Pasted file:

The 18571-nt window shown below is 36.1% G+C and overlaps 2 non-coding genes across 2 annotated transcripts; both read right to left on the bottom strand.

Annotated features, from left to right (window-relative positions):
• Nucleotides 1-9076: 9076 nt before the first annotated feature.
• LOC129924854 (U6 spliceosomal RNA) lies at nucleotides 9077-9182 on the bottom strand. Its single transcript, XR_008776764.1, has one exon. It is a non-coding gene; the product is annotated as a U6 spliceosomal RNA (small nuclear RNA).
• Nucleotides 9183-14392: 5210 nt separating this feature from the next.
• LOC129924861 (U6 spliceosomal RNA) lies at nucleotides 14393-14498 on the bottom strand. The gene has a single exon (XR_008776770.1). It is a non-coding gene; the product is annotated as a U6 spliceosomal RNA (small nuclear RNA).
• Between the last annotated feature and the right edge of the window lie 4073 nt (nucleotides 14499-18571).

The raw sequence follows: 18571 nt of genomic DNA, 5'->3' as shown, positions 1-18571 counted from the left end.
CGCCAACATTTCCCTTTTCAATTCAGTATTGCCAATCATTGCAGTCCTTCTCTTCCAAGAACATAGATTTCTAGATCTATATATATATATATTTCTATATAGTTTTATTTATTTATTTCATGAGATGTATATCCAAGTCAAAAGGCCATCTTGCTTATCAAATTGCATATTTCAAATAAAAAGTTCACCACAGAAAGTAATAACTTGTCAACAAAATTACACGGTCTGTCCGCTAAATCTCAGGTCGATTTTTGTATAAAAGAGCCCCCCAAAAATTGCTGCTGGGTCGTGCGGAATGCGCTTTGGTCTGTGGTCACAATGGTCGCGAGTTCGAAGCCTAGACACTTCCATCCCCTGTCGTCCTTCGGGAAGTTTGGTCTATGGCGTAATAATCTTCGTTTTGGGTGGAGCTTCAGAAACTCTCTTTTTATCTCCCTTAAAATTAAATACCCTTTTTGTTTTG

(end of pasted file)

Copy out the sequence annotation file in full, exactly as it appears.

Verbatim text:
The 18571-nt window shown below is 36.1% G+C and overlaps 2 non-coding genes across 2 annotated transcripts; both read right to left on the bottom strand.

Annotated features, from left to right (window-relative positions):
• Nucleotides 1-9076: 9076 nt before the first annotated feature.
• LOC129924854 (U6 spliceosomal RNA) lies at nucleotides 9077-9182 on the bottom strand. Its single transcript, XR_008776764.1, has one exon. It is a non-coding gene; the product is annotated as a U6 spliceosomal RNA (small nuclear RNA).
• Nucleotides 9183-14392: 5210 nt separating this feature from the next.
• LOC129924861 (U6 spliceosomal RNA) lies at nucleotides 14393-14498 on the bottom strand. The gene has a single exon (XR_008776770.1). It is a non-coding gene; the product is annotated as a U6 spliceosomal RNA (small nuclear RNA).
• Between the last annotated feature and the right edge of the window lie 4073 nt (nucleotides 14499-18571).

The raw sequence follows: 18571 nt of genomic DNA, 5'->3' as shown, positions 1-18571 counted from the left end.
CGCCAACATTTCCCTTTTCAATTCAGTATTGCCAATCATTGCAGTCCTTCTCTTCCAAGAACATAGATTTCTAGATCTATATATATATATATTTCTATATAGTTTTATTTATTTATTTCATGAGATGTATATCCAAGTCAAAAGGCCATCTTGCTTATCAAATTGCATATTTCAAATAAAAAGTTCACCACAGAAAGTAATAACTTGTCAACAAAATTACACGGTCTGTCCGCTAAATCTCAGGTCGATTTTTGTATAAAAGAGCCCCCCAAAAATTGCTGCTGGGTCGTGCGGAATGCGCTTTGGTCTGTGGTCACAATGGTCGCGAGTTCGAAGCCTAGACACTTCCATCCCCTGTCGTCCTTCGGGAAGTTTGGTCTATGGCGTAATAATCTTCGTTTTGGGTGGAGCTTCAGAAACTCTCTTTTTATCTCCCTTAAAATTAAATACCCTTTTTGTTTTG